“Those guys are meticulous in their preparation,” the Bronx native said. “I think as I was trying to find my voice [understanding how to prepare] really helped [me]… You have all this information you want to share with your audience, but [I think those guys helped me] understand how to frame it and prepare to share with your audience.”

After four years as a local radio host, Canty was moved to ESPN’s national programming lineup this past September as a co-host of the new Canty and Golic Jr. While he expressed that he did not leave his role on the local program DiPietro, Canty and Rothenberg on the best of terms, he affirms that his experience helped prepare him for the opportunity to host on a national scale.

“I feel like, within every experience, good or bad, there’s a lesson to be learned,” Chris Canty said. “Being with my new team now, it just gives me an appreciation for the positivity and everybody on the team pulling the rope in the same direction. To be part of a group where everybody is obsessed with making the show sound as good as it can sound, I think it’s an important thing.”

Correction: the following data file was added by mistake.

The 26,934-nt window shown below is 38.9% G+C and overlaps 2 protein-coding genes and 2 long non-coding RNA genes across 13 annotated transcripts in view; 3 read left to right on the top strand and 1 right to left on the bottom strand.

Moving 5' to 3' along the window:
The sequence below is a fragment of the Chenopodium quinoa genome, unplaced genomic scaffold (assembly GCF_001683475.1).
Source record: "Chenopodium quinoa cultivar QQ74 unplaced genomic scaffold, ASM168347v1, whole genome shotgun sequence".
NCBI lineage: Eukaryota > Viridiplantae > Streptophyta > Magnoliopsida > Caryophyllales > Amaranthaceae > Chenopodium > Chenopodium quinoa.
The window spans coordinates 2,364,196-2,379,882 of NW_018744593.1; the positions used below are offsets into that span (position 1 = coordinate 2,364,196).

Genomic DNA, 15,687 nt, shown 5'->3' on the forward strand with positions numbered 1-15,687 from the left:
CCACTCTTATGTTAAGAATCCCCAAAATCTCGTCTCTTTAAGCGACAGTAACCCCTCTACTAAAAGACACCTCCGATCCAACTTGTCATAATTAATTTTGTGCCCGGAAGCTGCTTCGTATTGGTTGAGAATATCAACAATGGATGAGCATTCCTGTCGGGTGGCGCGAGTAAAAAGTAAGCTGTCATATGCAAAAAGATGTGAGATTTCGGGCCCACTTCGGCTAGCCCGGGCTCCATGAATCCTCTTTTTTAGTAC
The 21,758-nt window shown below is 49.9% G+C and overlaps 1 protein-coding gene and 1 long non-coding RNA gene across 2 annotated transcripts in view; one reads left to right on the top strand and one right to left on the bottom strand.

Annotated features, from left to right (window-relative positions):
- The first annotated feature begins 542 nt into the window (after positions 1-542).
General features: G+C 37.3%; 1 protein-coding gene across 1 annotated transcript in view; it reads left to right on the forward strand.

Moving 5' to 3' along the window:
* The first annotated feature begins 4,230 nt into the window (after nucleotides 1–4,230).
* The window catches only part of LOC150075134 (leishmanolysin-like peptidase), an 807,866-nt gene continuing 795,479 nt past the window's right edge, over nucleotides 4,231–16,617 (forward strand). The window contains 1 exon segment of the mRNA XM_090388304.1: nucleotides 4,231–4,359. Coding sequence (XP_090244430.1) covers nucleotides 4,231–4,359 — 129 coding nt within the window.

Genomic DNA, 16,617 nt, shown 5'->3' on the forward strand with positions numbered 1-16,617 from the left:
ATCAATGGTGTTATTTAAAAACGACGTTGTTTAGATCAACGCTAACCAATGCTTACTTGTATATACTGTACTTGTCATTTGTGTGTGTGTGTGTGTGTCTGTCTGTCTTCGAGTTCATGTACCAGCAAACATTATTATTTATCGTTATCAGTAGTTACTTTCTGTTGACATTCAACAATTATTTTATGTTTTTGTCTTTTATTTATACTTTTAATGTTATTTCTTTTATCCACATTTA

Working with former Notre Dame defensive tackle Mike Golic Jr. has been a unique experience. Canty calls him “the voice of a generation.” Canty credits him for expanding his comfort level in talking about topics outside of the world of sports and genuinely understanding the nature of radio as a communication medium.

Canty and Golic Jr.
Courtesy: ESPN Radio

Golic Jr. had a renowned mentor in his father, Mike Golic, who hosted ESPN Radio’s morning show in various forms for more than 20 years and currently serves as an analyst on Pro Football Talk on NBC Sports.

“His delivery and style is where sports media and sports radio is going,” said Canty. “Being able to weave in pop culture and talk about things on the periphery of sports – the human interest side of sports; I think that’s important… Everybody can get the content from anywhere, but it’s really just a matter of being able to provide the entertainment value – the color – and GoJo puts me in positions to do that, and it allows me to be a better version of myself on air.”

Having the perspective of a former athlete has been an asset Canty has leveraged to his advantage throughout his time in sports radio.